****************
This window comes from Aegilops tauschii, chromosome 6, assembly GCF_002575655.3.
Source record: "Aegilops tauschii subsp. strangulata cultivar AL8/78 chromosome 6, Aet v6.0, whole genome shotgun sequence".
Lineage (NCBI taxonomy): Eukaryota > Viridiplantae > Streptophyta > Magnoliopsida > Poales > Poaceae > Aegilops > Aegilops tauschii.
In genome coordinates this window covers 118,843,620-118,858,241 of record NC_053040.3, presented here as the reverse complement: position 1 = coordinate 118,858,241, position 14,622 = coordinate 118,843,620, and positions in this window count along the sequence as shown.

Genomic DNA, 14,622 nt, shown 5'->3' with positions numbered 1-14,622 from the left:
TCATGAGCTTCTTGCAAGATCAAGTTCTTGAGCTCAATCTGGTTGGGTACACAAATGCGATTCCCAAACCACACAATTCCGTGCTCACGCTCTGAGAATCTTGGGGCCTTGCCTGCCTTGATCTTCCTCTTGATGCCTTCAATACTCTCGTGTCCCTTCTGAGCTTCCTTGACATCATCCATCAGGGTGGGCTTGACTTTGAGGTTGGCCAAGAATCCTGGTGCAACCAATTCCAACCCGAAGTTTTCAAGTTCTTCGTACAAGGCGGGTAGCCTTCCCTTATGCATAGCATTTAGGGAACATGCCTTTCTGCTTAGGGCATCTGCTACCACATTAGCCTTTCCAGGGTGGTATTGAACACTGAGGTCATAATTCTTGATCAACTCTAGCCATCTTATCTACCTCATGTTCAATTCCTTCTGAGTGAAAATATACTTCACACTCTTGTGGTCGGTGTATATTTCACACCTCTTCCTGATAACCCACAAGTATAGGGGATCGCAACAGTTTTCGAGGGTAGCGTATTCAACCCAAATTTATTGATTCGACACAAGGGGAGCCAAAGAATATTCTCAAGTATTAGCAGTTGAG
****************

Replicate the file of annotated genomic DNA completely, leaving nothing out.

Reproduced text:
This window comes from Aegilops tauschii, chromosome 6, assembly GCF_002575655.3.
Source record: "Aegilops tauschii subsp. strangulata cultivar AL8/78 chromosome 6, Aet v6.0, whole genome shotgun sequence".
Lineage (NCBI taxonomy): Eukaryota > Viridiplantae > Streptophyta > Magnoliopsida > Poales > Poaceae > Aegilops > Aegilops tauschii.
In genome coordinates this window covers 118,843,620-118,858,241 of record NC_053040.3, presented here as the reverse complement: position 1 = coordinate 118,858,241, position 14,622 = coordinate 118,843,620, and positions in this window count along the sequence as shown.

Genomic DNA, 14,622 nt, shown 5'->3' with positions numbered 1-14,622 from the left:
TCATGAGCTTCTTGCAAGATCAAGTTCTTGAGCTCAATCTGGTTGGGTACACAAATGCGATTCCCAAACCACACAATTCCGTGCTCACGCTCTGAGAATCTTGGGGCCTTGCCTGCCTTGATCTTCCTCTTGATGCCTTCAATACTCTCGTGTCCCTTCTGAGCTTCCTTGACATCATCCATCAGGGTGGGCTTGACTTTGAGGTTGGCCAAGAATCCTGGTGCAACCAATTCCAACCCGAAGTTTTCAAGTTCTTCGTACAAGGCGGGTAGCCTTCCCTTATGCATAGCATTTAGGGAACATGCCTTTCTGCTTAGGGCATCTGCTACCACATTAGCCTTTCCAGGGTGGTATTGAACACTGAGGTCATAATTCTTGATCAACTCTAGCCATCTTATCTACCTCATGTTCAATTCCTTCTGAGTGAAAATATACTTCACACTCTTGTGGTCGGTGTATATTTCACACCTCTTCCTGATAACCCACAAGTATAGGGGATCGCAACAGTTTTCGAGGGTAGCGTATTCAACCCAAATTTATTGATTCGACACAAGGGGAGCCAAAGAATATTCTCAAGTATTAGCAGTTGAG